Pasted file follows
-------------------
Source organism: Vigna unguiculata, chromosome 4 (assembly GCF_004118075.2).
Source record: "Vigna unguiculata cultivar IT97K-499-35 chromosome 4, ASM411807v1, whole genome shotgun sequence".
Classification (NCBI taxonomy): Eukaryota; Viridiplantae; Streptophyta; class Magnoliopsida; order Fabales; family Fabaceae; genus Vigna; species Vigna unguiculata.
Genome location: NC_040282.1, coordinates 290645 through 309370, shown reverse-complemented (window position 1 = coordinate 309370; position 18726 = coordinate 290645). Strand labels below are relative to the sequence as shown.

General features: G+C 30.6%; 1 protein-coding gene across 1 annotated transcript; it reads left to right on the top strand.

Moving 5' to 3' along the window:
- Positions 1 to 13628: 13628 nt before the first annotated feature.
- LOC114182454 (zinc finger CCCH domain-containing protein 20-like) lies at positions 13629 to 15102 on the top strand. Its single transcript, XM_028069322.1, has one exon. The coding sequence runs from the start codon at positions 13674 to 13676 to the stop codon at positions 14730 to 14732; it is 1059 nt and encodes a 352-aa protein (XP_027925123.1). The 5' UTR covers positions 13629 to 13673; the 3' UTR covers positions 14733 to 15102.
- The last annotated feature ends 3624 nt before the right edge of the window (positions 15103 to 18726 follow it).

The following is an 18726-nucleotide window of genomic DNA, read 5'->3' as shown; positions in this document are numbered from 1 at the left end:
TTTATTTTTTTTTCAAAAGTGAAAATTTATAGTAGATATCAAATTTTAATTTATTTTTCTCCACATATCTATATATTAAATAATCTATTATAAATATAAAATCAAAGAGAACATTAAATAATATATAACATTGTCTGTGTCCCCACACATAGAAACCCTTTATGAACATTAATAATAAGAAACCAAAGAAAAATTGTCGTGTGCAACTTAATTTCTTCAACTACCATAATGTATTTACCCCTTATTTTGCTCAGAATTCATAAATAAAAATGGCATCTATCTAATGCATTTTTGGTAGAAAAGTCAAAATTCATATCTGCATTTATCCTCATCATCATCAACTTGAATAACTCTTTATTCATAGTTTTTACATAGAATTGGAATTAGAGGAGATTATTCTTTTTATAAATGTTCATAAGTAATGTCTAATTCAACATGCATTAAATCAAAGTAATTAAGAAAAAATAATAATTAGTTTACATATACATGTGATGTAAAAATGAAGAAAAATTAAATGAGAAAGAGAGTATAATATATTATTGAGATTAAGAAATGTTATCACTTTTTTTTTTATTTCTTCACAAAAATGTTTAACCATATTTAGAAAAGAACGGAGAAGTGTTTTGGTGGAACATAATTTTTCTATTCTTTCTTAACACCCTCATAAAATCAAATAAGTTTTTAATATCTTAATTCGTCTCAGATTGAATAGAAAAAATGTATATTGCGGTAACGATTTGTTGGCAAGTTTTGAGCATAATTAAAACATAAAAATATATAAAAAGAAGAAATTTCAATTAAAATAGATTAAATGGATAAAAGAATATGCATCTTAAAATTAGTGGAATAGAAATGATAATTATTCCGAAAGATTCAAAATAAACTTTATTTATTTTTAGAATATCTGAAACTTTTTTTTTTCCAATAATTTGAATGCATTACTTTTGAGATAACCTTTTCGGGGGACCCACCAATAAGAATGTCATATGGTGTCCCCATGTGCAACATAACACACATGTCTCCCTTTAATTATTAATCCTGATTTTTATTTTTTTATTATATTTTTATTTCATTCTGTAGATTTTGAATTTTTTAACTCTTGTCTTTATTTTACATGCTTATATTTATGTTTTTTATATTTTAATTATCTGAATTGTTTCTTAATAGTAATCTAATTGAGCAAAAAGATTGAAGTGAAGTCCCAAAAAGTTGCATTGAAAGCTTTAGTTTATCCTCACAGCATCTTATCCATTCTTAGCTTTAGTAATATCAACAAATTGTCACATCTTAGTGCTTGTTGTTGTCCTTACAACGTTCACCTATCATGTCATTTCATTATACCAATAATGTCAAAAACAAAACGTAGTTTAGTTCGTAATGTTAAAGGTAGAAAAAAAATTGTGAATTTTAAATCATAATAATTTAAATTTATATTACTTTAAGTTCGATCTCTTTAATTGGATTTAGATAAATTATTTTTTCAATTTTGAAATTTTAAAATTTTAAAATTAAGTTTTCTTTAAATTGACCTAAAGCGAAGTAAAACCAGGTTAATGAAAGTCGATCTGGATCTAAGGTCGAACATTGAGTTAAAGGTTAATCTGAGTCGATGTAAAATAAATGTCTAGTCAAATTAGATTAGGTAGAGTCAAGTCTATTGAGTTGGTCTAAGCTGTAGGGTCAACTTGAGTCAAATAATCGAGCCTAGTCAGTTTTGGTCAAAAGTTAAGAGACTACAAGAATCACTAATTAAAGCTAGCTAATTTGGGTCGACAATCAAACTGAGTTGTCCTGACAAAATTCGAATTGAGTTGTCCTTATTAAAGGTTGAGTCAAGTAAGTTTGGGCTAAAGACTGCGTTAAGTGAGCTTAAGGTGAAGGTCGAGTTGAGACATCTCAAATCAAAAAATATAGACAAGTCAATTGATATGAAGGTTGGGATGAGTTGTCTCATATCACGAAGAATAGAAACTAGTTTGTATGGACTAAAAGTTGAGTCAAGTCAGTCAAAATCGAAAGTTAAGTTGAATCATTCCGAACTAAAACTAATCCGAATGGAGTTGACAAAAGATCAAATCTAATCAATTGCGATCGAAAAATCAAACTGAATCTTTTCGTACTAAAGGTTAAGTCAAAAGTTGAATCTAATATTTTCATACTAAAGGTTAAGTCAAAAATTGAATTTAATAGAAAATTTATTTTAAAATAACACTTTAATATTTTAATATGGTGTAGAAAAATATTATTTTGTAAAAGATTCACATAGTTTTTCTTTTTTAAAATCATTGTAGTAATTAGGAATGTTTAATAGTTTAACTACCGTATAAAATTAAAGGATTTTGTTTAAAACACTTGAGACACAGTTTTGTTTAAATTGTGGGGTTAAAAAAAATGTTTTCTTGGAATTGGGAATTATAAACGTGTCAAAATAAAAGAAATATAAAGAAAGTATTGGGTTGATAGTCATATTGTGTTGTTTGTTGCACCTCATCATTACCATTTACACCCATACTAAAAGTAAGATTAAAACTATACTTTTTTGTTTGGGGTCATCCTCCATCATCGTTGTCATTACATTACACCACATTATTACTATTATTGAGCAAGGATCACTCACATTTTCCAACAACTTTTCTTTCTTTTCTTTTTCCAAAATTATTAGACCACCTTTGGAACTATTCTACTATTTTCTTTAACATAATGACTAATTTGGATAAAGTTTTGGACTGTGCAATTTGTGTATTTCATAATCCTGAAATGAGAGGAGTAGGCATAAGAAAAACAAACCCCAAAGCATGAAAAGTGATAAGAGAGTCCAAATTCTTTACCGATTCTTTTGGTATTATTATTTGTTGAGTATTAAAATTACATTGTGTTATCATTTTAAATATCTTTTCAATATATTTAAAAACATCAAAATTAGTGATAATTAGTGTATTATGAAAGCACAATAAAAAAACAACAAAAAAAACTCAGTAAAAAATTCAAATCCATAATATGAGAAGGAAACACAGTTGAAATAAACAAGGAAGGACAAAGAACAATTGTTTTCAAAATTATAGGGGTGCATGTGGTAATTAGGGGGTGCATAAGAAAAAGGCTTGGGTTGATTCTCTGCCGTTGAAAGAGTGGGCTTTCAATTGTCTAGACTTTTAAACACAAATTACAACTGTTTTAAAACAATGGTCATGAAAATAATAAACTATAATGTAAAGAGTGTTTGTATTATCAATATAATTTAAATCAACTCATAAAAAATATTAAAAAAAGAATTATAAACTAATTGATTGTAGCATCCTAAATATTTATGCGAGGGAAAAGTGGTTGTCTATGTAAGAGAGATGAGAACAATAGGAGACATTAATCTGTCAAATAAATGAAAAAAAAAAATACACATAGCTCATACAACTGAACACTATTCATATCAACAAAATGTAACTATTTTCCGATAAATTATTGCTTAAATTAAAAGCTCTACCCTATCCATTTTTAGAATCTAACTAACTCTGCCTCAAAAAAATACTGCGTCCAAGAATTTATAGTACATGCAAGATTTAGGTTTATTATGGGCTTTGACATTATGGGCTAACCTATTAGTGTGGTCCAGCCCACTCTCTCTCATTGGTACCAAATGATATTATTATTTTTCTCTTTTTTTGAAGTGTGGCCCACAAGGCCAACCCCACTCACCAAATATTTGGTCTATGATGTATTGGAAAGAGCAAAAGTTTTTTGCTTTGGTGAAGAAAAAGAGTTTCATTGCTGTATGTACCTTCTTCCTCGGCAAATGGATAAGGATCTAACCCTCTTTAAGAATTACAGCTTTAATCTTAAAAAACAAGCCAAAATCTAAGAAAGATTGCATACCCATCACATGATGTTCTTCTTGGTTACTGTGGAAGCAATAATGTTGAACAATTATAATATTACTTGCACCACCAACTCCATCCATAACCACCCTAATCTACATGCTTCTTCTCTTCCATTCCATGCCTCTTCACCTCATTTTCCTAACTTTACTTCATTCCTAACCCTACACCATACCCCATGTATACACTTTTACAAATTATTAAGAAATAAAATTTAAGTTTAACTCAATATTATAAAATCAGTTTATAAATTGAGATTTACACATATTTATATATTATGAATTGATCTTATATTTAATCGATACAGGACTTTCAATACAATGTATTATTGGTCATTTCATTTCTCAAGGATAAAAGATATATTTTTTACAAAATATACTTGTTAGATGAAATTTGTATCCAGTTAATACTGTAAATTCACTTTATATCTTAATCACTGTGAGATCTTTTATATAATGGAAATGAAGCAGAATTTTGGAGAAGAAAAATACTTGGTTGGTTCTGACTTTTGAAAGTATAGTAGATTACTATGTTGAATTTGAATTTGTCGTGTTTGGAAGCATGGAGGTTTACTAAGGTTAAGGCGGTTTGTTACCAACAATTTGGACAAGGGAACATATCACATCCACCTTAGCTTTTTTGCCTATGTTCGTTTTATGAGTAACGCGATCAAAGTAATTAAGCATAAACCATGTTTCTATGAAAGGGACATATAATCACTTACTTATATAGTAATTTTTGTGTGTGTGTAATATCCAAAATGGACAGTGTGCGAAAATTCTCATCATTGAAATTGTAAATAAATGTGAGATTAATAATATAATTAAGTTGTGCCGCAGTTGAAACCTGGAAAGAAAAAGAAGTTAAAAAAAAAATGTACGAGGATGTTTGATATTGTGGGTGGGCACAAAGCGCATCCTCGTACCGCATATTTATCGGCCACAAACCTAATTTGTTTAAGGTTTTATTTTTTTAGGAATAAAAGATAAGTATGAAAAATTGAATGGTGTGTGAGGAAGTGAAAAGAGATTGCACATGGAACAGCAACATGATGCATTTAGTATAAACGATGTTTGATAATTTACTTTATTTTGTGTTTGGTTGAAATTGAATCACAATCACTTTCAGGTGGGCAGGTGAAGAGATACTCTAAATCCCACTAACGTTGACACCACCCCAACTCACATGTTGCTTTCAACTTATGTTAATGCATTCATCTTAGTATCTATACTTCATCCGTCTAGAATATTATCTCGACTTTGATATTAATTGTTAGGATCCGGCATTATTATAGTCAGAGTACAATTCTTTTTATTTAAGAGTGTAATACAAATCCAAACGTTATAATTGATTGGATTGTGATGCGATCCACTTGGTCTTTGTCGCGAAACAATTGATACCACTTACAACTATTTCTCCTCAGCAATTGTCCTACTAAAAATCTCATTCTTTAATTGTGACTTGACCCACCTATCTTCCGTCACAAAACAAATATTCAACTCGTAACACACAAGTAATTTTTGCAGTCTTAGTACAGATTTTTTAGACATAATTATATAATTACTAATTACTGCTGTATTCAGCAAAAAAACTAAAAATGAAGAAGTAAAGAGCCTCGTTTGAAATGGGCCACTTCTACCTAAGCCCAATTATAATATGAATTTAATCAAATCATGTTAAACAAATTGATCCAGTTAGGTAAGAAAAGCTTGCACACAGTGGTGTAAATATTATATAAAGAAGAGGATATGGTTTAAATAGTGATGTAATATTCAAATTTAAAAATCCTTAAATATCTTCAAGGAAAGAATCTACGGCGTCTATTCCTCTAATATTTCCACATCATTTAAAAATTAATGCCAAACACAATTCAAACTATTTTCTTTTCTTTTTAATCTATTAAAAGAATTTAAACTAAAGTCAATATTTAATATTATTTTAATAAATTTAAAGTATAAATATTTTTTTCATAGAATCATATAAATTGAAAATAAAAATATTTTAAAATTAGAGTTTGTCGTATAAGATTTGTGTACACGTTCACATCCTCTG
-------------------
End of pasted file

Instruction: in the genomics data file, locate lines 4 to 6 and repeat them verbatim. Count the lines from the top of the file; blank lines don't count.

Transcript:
Genome location: NC_040282.1, coordinates 290645 through 309370, shown reverse-complemented (window position 1 = coordinate 309370; position 18726 = coordinate 290645). Strand labels below are relative to the sequence as shown.

General features: G+C 30.6%; 1 protein-coding gene across 1 annotated transcript; it reads left to right on the top strand.

Moving 5' to 3' along the window: